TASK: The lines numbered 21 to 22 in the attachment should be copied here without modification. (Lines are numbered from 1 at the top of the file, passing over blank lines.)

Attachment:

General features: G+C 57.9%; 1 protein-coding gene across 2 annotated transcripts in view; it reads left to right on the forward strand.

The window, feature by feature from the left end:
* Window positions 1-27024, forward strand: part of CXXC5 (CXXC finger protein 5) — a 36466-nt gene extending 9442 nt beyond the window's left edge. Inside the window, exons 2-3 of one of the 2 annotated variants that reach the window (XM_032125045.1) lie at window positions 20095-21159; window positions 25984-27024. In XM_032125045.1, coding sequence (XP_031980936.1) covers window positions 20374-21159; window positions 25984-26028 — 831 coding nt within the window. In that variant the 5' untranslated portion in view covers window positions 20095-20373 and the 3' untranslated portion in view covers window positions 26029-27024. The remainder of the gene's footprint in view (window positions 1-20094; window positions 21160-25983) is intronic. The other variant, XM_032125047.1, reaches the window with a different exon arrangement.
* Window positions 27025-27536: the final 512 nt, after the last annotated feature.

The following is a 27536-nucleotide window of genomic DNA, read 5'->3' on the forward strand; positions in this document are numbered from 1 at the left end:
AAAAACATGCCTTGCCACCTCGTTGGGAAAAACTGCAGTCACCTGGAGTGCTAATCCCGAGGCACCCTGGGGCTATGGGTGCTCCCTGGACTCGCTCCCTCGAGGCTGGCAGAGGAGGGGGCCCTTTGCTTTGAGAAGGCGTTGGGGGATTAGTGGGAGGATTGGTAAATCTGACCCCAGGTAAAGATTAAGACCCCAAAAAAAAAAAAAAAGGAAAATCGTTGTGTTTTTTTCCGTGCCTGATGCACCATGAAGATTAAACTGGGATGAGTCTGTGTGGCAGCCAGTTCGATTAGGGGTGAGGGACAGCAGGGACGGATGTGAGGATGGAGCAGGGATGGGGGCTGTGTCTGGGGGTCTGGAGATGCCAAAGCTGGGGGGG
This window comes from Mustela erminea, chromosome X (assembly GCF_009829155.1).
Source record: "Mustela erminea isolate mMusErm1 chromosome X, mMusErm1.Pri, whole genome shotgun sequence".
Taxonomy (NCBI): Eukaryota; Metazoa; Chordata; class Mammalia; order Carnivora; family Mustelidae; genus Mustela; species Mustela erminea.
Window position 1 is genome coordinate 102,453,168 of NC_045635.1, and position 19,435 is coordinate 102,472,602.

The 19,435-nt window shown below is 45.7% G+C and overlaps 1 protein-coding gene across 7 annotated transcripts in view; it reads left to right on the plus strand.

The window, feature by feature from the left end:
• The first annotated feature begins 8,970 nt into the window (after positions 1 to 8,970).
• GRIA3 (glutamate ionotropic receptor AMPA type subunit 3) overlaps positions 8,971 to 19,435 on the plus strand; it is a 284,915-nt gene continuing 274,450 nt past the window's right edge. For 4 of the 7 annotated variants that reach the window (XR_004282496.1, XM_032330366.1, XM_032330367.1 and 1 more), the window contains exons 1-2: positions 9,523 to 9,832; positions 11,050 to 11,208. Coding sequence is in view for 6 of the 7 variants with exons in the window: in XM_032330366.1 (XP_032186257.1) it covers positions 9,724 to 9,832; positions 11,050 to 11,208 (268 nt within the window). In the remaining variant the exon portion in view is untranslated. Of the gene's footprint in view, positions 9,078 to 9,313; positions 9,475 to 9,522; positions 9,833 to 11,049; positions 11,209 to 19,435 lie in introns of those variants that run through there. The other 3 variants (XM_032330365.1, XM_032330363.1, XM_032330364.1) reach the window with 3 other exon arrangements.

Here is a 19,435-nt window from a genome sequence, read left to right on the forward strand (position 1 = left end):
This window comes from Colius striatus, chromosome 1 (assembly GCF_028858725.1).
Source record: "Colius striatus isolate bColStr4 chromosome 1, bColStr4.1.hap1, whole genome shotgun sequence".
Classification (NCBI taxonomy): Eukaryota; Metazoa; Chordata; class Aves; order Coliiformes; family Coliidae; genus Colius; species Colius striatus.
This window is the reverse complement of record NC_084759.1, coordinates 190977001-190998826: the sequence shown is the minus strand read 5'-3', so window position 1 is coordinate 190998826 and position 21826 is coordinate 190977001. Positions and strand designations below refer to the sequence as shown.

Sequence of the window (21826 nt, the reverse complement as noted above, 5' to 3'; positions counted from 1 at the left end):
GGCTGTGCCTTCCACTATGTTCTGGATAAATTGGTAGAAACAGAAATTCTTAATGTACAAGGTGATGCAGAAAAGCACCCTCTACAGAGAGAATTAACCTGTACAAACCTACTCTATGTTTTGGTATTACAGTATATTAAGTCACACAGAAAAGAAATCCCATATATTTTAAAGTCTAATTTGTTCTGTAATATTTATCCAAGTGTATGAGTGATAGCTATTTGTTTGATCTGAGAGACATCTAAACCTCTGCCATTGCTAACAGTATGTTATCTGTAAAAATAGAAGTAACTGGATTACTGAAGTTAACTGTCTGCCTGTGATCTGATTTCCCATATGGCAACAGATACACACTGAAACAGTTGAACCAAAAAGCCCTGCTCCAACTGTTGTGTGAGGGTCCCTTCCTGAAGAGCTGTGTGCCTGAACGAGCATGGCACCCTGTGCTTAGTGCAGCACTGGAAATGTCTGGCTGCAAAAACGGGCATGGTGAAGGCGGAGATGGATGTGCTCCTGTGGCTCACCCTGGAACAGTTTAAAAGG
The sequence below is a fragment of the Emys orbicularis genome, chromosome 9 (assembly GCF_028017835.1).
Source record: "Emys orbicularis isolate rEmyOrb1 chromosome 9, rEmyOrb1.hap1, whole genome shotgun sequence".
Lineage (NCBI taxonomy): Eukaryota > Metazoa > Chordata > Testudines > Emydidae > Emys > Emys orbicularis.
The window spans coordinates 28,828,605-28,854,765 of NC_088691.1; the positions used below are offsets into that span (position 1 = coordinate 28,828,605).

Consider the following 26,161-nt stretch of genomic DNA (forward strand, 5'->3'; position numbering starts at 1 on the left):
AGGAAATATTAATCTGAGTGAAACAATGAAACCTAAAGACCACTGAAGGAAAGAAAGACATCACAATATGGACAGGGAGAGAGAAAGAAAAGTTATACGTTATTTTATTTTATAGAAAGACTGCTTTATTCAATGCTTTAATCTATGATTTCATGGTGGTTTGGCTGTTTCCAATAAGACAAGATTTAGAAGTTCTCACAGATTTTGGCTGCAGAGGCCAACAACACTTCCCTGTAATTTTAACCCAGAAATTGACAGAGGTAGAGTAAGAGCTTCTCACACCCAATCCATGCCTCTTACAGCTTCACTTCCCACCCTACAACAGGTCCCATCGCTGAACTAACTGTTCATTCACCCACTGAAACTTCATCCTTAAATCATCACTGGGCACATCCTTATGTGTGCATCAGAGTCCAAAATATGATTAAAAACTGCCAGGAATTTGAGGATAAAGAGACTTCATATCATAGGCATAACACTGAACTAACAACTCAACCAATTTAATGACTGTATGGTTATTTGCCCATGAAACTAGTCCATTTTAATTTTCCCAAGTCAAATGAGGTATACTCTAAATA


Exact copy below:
GGCTGTGCCTTCCACTATGTTCTGGATAAATTGGTAGAAACAGAAATTCTTAATGTACAAGGTGATGCAGAAAAGCACCCTCTACAGAGAGAATTAACCTGTACAAACCTACTCTATGTTTTGGTATTACAGTATATTAAGTCACACAGAAAAGAAATCCCATATATTTTAAAGTCTAATTTGTTCTGTAATATTTATCCAAGTGTATGAGTGATAGCTATTTGTTTGATCTGAGAGACATCTAAACCTCTGCCATTGCTAACAGTATGTTATCTGTAAAAATAGAAGTAACTGGATTACTGAAGTTAACTGTCTGCCTGTGATCTGATTTCCCATATGGCAACAGATACACACTGAAACAGTTGAACCAAAAAGCCCTGCTCCAACTGTTGTGTGAGGGTCCCTTCCTGAAGAGCTGTGTGCCTGAACGAGCATGGCACCCTGTGCTTAGTGCAGCACTGGAAATGTCTGGCTGCAAAAACGGGCATGGTGAAGGCGGAGATGGATGTGCTCCTGTGGCTCACCCTGGAACAGTTTAAAAGG
The sequence below is a fragment of the Emys orbicularis genome, chromosome 9 (assembly GCF_028017835.1).